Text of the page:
After a storm of outrage, the EU Commissioner for Equality, Helena Dalli, withdrew an internal guideline on inclusive language, Junge Freiheit reported.
“We are looking into these concerns with the view of addressing them in an updated version of the guidelines,” she announced.
The purpose of the directive was to sensitize Commission members to the linguistic nuances of the “diversity of European culture.” This included the different religions and life paths of EU citizens.
The guide that Dalli presented in October criticized, among other things, the term “Christmas period,” which leaves out EU citizens of other cultures. The term is often used to refer to the holidays in December, but not only the birth of Jesus is celebrated in this month, as Jews celebrate Hanukkah as well.
Likewise, when choosing a name, the Christian tradition is often used. In fictional examples, the guideline suggested using names like Malika and Giulio instead of biblical first names such as Mary or John.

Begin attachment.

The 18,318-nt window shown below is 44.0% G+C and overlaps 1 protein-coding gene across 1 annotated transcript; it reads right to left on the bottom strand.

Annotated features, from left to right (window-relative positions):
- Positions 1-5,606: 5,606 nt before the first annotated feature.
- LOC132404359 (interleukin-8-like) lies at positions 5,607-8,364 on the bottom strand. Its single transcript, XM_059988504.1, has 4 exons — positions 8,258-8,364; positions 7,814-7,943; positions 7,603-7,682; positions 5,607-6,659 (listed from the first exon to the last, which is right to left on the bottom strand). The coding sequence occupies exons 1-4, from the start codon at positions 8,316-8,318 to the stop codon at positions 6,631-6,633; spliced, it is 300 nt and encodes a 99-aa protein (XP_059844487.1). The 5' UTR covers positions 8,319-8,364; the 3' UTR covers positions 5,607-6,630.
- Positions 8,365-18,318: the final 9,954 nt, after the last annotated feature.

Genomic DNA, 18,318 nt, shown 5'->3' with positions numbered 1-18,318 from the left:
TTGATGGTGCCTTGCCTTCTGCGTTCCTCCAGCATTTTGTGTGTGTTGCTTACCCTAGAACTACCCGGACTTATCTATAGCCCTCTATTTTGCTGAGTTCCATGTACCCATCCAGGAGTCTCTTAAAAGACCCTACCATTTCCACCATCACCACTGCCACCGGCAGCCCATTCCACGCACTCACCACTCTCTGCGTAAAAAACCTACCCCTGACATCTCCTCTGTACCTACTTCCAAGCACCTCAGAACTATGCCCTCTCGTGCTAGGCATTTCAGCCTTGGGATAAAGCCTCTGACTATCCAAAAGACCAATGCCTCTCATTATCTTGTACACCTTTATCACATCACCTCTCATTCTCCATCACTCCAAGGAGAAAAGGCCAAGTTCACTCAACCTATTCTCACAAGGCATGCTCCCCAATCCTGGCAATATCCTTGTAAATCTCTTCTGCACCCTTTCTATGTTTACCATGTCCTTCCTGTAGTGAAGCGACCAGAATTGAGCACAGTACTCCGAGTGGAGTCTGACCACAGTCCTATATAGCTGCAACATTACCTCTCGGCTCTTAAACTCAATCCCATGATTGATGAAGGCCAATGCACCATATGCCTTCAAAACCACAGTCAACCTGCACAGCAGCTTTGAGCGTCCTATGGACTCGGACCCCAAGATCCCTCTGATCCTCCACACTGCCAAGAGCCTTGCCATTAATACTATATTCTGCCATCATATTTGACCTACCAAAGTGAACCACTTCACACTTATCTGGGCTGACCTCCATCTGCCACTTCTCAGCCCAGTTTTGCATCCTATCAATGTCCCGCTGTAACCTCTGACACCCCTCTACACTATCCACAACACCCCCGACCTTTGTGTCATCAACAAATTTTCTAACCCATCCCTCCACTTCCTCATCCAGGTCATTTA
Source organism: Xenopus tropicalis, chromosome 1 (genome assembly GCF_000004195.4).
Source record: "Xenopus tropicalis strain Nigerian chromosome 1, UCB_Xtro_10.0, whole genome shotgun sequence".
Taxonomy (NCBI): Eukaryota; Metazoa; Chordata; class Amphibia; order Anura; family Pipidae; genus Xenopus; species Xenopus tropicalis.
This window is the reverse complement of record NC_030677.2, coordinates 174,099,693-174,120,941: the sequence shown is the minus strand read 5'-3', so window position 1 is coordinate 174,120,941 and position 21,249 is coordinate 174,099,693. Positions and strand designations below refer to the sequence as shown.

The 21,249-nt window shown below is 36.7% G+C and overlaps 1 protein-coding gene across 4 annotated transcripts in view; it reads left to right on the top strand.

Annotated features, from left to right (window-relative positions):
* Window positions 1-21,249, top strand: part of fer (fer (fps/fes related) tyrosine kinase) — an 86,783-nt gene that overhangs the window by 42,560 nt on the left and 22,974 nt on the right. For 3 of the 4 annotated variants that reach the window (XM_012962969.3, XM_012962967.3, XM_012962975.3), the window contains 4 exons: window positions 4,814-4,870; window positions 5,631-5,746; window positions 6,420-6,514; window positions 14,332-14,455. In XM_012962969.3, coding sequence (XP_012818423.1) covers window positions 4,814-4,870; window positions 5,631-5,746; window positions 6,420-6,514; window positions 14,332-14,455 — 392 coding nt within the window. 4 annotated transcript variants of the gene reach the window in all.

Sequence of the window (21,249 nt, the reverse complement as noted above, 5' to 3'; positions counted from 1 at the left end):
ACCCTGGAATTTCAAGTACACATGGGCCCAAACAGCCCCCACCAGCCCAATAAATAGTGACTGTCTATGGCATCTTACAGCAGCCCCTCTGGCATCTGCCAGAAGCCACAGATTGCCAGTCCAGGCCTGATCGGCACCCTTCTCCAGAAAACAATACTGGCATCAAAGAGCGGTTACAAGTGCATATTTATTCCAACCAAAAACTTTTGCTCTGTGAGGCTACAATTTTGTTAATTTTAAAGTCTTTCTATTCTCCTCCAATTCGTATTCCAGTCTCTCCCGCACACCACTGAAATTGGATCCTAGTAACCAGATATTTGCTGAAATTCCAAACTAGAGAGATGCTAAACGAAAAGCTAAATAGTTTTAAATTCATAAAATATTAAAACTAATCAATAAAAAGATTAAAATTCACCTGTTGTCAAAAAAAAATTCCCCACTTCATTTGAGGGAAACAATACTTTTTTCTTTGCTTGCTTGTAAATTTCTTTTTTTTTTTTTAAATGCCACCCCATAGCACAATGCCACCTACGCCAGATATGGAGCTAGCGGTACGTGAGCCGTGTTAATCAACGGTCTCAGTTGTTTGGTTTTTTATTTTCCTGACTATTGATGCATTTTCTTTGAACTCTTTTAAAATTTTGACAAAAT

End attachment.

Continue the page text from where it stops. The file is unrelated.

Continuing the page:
The document also warns against using words that are not gender-neutral and advises that special gender pronouns be used for people who do not identify as exclusively male or female.
The authors of the guidelines also had a problem with addressing women in English with Miss or Mrs., depending on marital status.
Furthermore, the guide called for language to be more considerate when referring to disabled people. Instead of “John Doe is disabled,” it should read “John Doe has a physical impairment.” The document also advised against the formulation “bound to a wheelchair.” A better expression is “wheelchair user,” the guideline states.